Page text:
Why Ireland's gay community will always be grateful to Fair City

To mark the recent broadcast of its 4,000 episode, Páraic Kerrigan pays tribute to Ireland’s longest running soap opera, Fair City, and its willingness to fly the rainbow flag in Carrigstown.
Why Ireland's gay community will always be grateful to Fair City

After twenty-seven years on air, and despite regular criticism from some quarters, RTÉ’s flagship show has withstood the test of time – a testament to the large fan base that still remains loyal to the soap.

Undeniably, the show has been at the forefront of tackling major social issues facing Irish society. In doing so, the northside drama has never shied away from representing Ireland’s minorities.

Often the inclusion of characters from such minorities has been reflective of the broader changes taking place in Ireland. In particular, the role of LGBT characters throughout the years has certainly played an important role in bringing gay characters nightly into Irish living rooms.

Interestingly, along with the 4,000 episode milestone, 2016 also marks the twentieth anniversary of Fair City’s first (near) gay kiss.

Two years after the decriminalization of homosexuality in Ireland in 1993, RTÉ, after toying with the idea of having an existing character come out as gay, decided to make the move and introduce a new character for the purpose of flying the rainbow flag in Carrigstown. In 1995, Eoghan Healy (Alan Smyth) was introduced.

The significance of his eventual coming-out, which took place on a New Year’s Eve special in 1995, was evident from the reaction by the Irish public, particularly the watching gay audience.

Following the coming-out episode, calls to a regional gay helpline almost doubled immediately after the broadcast. This public reaction was indicative of the political significance of having a gay character on prime-time TV, while also making huge gains for gay visibility in the Irish media.

As Eoghan settled into Carrigstown life and became a regular fixture, writers were keen to convey Ireland’s new sexual landscape by giving the university student a love interest. Not long after his coming out, drinks promoter Liam Casey appeared in the local pub McCoys, with the plot suggesting that he was to be a love interest for barmaid Imelda (who inadvertently was renting a house with Eoghan) … and so the plot thickens.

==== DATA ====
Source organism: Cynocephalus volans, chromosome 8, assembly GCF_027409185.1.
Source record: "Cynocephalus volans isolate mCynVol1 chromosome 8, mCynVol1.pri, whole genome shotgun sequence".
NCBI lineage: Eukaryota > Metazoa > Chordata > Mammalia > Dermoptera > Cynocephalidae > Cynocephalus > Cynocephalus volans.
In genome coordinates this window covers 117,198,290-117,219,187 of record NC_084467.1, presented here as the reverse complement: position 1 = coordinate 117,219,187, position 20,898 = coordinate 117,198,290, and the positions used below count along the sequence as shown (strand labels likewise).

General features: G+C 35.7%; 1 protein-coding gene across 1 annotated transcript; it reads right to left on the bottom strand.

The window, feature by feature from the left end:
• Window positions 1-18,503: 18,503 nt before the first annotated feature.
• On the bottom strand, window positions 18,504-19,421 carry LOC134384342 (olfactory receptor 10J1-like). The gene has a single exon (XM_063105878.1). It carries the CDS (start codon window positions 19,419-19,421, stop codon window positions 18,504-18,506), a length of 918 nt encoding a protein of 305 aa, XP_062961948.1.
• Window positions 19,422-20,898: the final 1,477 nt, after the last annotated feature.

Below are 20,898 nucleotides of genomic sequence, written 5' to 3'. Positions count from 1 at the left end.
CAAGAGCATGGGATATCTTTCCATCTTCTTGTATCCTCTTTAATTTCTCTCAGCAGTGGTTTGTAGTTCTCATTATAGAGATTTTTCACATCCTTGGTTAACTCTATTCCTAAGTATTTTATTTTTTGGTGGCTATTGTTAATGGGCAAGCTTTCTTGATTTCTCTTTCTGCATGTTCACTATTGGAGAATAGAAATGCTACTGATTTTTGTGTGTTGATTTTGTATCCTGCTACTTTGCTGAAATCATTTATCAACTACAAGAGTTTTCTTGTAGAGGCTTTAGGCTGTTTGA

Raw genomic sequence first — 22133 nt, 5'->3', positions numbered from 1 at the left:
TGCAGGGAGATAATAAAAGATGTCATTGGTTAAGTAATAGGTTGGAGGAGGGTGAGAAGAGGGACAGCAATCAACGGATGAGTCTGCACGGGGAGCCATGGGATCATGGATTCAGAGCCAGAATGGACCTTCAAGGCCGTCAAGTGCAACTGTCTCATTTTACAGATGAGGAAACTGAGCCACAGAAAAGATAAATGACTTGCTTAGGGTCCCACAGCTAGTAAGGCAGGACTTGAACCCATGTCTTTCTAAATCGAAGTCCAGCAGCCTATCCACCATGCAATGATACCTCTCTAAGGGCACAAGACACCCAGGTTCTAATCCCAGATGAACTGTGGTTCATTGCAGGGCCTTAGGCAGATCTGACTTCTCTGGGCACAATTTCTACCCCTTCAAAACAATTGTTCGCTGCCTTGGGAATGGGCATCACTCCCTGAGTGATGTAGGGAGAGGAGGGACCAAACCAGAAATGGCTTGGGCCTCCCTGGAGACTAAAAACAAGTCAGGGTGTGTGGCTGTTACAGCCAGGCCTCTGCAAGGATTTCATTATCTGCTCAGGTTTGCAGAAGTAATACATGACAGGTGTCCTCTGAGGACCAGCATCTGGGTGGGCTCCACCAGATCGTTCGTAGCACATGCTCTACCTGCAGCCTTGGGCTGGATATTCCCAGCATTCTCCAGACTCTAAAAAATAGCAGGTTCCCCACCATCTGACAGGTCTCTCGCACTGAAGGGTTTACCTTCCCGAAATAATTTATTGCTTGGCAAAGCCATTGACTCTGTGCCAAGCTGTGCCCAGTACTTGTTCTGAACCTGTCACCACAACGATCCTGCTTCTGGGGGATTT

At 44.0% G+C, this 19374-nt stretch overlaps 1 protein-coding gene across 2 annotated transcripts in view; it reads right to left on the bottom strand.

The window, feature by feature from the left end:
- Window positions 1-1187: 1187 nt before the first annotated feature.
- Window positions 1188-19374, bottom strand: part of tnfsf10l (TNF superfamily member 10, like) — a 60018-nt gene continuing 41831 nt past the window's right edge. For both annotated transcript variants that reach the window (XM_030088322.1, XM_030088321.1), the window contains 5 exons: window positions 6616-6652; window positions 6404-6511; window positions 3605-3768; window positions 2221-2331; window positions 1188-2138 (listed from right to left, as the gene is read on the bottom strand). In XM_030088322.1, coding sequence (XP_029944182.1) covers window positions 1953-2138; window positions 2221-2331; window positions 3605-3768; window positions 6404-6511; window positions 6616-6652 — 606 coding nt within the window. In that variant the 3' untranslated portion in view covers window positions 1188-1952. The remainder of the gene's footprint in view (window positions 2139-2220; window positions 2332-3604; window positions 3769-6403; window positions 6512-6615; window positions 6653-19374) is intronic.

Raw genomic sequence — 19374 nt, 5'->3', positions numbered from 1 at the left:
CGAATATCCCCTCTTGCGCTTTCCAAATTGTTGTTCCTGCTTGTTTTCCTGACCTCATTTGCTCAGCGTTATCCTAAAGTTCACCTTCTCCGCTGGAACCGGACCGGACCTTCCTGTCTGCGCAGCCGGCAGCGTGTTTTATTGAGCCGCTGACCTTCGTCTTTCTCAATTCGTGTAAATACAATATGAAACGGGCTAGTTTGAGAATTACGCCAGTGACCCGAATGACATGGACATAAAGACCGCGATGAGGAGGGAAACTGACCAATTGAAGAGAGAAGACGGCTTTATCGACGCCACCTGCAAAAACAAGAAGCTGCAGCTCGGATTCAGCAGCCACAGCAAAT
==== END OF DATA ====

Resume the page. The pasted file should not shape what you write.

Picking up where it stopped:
Following an invite to dinner at Eoghan and Imelda’s, the Irish nation held its breath as Eoghan and Liam retired to the kitchen to wash the dishes, only to find themselves moving in for a clinch.

However, history was not to be made as Imelda barged in on the pair at the crucial moment. As the gay Irish audience exhaled their disappointed breath, it was clear that RTÉ was still unwilling to go all the way with the gay by depicting a full on same-sex embrace.

A few episodes later however, Eoghan and Liam did manage to hold hands in McCoys bar, while simultaneously turning the heads of soap matriarchs, Hannah Doyle and Eunice Phelan.

Despite the initial reluctance to portray gay intimacy on screen, by 1999 Fair City was to have three openly gay characters and since then, Carrigstown has embraced characters from all sides of the LGBT spectrum (although McCoys has yet to see a trans character cross its threshold).

In 2008, Yvonne Doyle came out as bisexual and had a commitment ceremony to her then partner Connie in the local community centre.

Meanwhile in 2012, Laura Halpin came out as the soap’s first regular lesbian character and eventually hooked up with Sash Bishop, who came out of the closet following a stint in prison.

Although it is very easy to dismiss soap storylines as whimsical, no value can be placed on having the lives of minorities such as Ireland’s gay community reflected on screen.

So, on the celebration of its 4,000 episode, it is important to acknowledge the role that Fair City has had in bringing gay characters and their lives into the living room of Irish homes on a nightly basis.

As well as helping to normalise the LGBT community (and what better way than have to them in Carrigsotwn), Fair City, perhaps for the first time in Irish television history, introduced the first positive representation of a gay person in the Irish media.

Páraic Kerrigan is a PhD Candidate in the Department of Media Studies at Maynooth University, where he is an Irish Research Council and John Hume Scholar. His doctoral thesis, entitled Queer (In)Visibility in Irish Media, 1974-2014, interrogates media representations of gay Irish people and the political significance of media visibility for minority groups.

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